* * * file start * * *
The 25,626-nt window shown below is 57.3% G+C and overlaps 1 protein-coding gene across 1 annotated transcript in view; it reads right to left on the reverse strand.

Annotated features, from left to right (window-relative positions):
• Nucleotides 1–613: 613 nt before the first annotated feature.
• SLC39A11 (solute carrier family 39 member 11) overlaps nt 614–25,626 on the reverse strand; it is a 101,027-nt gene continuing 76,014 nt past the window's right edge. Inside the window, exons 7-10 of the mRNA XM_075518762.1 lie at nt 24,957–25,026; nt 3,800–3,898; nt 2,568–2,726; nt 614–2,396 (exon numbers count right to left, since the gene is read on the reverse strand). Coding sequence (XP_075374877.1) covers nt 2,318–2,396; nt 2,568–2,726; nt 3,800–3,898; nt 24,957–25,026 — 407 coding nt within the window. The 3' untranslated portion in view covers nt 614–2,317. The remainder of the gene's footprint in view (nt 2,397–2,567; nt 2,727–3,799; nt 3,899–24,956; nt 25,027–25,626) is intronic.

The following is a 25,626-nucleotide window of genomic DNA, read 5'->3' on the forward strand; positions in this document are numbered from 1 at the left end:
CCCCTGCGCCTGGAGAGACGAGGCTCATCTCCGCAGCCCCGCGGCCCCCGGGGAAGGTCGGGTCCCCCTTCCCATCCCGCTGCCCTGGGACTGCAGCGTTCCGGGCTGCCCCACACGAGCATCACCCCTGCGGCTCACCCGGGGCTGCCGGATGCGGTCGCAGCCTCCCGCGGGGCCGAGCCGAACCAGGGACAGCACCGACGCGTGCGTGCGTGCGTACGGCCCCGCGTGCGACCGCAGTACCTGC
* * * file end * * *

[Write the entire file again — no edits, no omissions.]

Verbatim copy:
The 25,626-nt window shown below is 57.3% G+C and overlaps 1 protein-coding gene across 1 annotated transcript in view; it reads right to left on the reverse strand.

Annotated features, from left to right (window-relative positions):
• Nucleotides 1–613: 613 nt before the first annotated feature.
• SLC39A11 (solute carrier family 39 member 11) overlaps nt 614–25,626 on the reverse strand; it is a 101,027-nt gene continuing 76,014 nt past the window's right edge. Inside the window, exons 7-10 of the mRNA XM_075518762.1 lie at nt 24,957–25,026; nt 3,800–3,898; nt 2,568–2,726; nt 614–2,396 (exon numbers count right to left, since the gene is read on the reverse strand). Coding sequence (XP_075374877.1) covers nt 2,318–2,396; nt 2,568–2,726; nt 3,800–3,898; nt 24,957–25,026 — 407 coding nt within the window. The 3' untranslated portion in view covers nt 614–2,317. The remainder of the gene's footprint in view (nt 2,397–2,567; nt 2,727–3,799; nt 3,899–24,956; nt 25,027–25,626) is intronic.

The following is a 25,626-nucleotide window of genomic DNA, read 5'->3' on the forward strand; positions in this document are numbered from 1 at the left end:
CCCCTGCGCCTGGAGAGACGAGGCTCATCTCCGCAGCCCCGCGGCCCCCGGGGAAGGTCGGGTCCCCCTTCCCATCCCGCTGCCCTGGGACTGCAGCGTTCCGGGCTGCCCCACACGAGCATCACCCCTGCGGCTCACCCGGGGCTGCCGGATGCGGTCGCAGCCTCCCGCGGGGCCGAGCCGAACCAGGGACAGCACCGACGCGTGCGTGCGTGCGTACGGCCCCGCGTGCGACCGCAGTACCTGC